Mbonane drops Kamangira, parks his tuk-tuk next to that of Masondo’s and again waits for his next customer. He says that this can take up to an hour as he settles into the spacious back seat of his blue tuk-tuk and takes a sip of water. Mbonane has been driving for e-TukTuk for two years and encouraged Masondo to join as a driver three months ago.
Tuk-tuks hail from South East Asia and first came to South Africa in the early 2010s, as reported by the Gauteng Tourism Authority. They have been part of Melville’s fabric since e-TukTuk was started in 2013 by a resident and restaurant owner in Melville, Deon Fourie.
David Thorpe is a director of e-TukTuk along with Fourie. He says, “Deon is a very community minded guy who loves Melville and the surroundings. He and a group of people looked at ways of kind of improving security. It got to a stage where the students weren’t really going out. [They] looked at different opportunities and saw that maybe a tuk-tuk in the local community could be a cheap and efficient mode of transport to drive the students around. So they managed to get a hold of one tuk-tuk and launched it, and it was a massive.”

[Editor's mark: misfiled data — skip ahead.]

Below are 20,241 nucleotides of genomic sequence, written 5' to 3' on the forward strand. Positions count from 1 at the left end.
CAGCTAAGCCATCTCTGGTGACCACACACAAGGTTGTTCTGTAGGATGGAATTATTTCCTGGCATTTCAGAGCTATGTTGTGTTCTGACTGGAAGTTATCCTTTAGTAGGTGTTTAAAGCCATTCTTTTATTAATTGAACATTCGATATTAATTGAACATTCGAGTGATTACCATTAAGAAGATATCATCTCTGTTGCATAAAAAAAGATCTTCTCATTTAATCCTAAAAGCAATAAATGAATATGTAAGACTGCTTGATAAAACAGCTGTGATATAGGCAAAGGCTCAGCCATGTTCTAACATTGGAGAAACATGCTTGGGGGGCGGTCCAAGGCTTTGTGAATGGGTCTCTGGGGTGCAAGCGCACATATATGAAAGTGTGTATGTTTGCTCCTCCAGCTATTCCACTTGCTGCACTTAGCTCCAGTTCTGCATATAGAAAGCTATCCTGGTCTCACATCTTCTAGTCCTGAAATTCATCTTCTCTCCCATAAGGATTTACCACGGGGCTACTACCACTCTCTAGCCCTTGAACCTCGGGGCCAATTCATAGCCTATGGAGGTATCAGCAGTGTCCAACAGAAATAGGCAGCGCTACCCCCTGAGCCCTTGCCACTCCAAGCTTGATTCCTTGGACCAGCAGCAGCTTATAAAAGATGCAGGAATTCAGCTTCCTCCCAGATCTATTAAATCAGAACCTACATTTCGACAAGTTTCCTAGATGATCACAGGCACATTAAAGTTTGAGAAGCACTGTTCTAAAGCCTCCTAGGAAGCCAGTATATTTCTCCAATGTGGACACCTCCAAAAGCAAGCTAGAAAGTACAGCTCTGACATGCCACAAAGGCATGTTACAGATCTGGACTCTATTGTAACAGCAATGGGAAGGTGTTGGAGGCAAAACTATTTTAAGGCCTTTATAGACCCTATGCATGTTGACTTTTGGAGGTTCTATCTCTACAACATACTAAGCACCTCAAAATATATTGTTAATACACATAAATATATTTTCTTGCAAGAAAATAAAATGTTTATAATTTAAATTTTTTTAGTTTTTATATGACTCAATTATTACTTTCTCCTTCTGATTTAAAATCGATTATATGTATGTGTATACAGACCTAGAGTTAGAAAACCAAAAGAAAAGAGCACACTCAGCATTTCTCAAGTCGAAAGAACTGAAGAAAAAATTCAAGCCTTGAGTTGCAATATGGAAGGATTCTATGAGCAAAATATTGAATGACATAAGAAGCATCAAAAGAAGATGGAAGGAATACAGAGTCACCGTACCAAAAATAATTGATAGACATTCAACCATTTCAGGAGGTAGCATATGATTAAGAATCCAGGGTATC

HOLD ON! Tuk-tuk driver, Ali Muyita, spends his days ferrying strangers and friends in his yellow three-wheeled vehicle around Melville, Johannesburg.
BRRR: A tuk-tuk speeds up 7th Street, Melville to pick up a new customer.
Tuk-tuks differ from e-hailing services in that they travel short distances. Thorpe explains: “Similar to a taxi association where they will get a route, we have an area. So Melville in the middle and it’s a seven-kilometre radius.” The drivers charge a base fare, often of around R20, which is paid in cash, and add to that depending on the distance travelled. Customers can either flag down a tuk-tuk on the street or call a driver to come pick them up – either by calling a call centre, or by calling the driver directly, depending on the type of tuk-tuk the client decides to use.